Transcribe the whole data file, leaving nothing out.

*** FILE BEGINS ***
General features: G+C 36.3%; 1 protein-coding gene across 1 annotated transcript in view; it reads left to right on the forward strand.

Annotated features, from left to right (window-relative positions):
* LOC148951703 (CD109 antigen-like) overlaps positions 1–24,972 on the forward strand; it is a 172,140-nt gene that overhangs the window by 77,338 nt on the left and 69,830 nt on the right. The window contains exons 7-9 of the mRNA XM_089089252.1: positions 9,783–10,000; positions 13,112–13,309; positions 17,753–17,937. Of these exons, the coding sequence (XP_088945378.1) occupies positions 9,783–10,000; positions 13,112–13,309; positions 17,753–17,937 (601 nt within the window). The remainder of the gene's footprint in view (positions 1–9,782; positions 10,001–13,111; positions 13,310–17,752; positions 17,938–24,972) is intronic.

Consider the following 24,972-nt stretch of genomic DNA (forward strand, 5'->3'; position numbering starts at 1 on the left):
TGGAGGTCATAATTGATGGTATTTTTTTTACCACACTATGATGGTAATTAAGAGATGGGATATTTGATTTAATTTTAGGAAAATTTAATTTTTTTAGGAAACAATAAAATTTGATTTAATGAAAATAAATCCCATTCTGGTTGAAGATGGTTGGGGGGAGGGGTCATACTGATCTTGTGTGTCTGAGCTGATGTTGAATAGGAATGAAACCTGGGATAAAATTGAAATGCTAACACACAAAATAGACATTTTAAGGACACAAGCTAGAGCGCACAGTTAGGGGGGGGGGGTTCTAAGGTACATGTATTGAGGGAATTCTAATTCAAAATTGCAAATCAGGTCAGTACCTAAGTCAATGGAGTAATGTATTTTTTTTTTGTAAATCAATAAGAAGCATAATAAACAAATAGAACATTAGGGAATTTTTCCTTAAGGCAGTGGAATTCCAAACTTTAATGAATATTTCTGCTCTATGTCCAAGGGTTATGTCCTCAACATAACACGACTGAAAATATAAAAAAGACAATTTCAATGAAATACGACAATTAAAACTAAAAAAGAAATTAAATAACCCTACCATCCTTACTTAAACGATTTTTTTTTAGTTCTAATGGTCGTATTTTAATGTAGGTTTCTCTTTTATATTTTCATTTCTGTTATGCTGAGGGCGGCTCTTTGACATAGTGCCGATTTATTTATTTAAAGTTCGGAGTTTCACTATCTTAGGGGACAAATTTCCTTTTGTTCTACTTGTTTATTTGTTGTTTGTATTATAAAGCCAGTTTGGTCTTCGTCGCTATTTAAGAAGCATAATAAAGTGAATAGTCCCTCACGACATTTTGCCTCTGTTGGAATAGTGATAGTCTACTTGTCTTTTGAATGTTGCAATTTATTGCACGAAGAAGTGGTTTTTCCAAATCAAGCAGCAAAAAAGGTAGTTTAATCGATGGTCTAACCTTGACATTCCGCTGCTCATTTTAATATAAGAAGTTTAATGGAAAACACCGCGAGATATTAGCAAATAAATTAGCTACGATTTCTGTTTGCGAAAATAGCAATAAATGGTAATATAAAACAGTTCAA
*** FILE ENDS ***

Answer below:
General features: G+C 36.3%; 1 protein-coding gene across 1 annotated transcript in view; it reads left to right on the forward strand.

Annotated features, from left to right (window-relative positions):
* LOC148951703 (CD109 antigen-like) overlaps positions 1–24,972 on the forward strand; it is a 172,140-nt gene that overhangs the window by 77,338 nt on the left and 69,830 nt on the right. The window contains exons 7-9 of the mRNA XM_089089252.1: positions 9,783–10,000; positions 13,112–13,309; positions 17,753–17,937. Of these exons, the coding sequence (XP_088945378.1) occupies positions 9,783–10,000; positions 13,112–13,309; positions 17,753–17,937 (601 nt within the window). The remainder of the gene's footprint in view (positions 1–9,782; positions 10,001–13,111; positions 13,310–17,752; positions 17,938–24,972) is intronic.

Consider the following 24,972-nt stretch of genomic DNA (forward strand, 5'->3'; position numbering starts at 1 on the left):
TGGAGGTCATAATTGATGGTATTTTTTTTACCACACTATGATGGTAATTAAGAGATGGGATATTTGATTTAATTTTAGGAAAATTTAATTTTTTTAGGAAACAATAAAATTTGATTTAATGAAAATAAATCCCATTCTGGTTGAAGATGGTTGGGGGGAGGGGTCATACTGATCTTGTGTGTCTGAGCTGATGTTGAATAGGAATGAAACCTGGGATAAAATTGAAATGCTAACACACAAAATAGACATTTTAAGGACACAAGCTAGAGCGCACAGTTAGGGGGGGGGGGTTCTAAGGTACATGTATTGAGGGAATTCTAATTCAAAATTGCAAATCAGGTCAGTACCTAAGTCAATGGAGTAATGTATTTTTTTTTTGTAAATCAATAAGAAGCATAATAAACAAATAGAACATTAGGGAATTTTTCCTTAAGGCAGTGGAATTCCAAACTTTAATGAATATTTCTGCTCTATGTCCAAGGGTTATGTCCTCAACATAACACGACTGAAAATATAAAAAAGACAATTTCAATGAAATACGACAATTAAAACTAAAAAAGAAATTAAATAACCCTACCATCCTTACTTAAACGATTTTTTTTTAGTTCTAATGGTCGTATTTTAATGTAGGTTTCTCTTTTATATTTTCATTTCTGTTATGCTGAGGGCGGCTCTTTGACATAGTGCCGATTTATTTATTTAAAGTTCGGAGTTTCACTATCTTAGGGGACAAATTTCCTTTTGTTCTACTTGTTTATTTGTTGTTTGTATTATAAAGCCAGTTTGGTCTTCGTCGCTATTTAAGAAGCATAATAAAGTGAATAGTCCCTCACGACATTTTGCCTCTGTTGGAATAGTGATAGTCTACTTGTCTTTTGAATGTTGCAATTTATTGCACGAAGAAGTGGTTTTTCCAAATCAAGCAGCAAAAAAGGTAGTTTAATCGATGGTCTAACCTTGACATTCCGCTGCTCATTTTAATATAAGAAGTTTAATGGAAAACACCGCGAGATATTAGCAAATAAATTAGCTACGATTTCTGTTTGCGAAAATAGCAATAAATGGTAATATAAAACAGTTCAA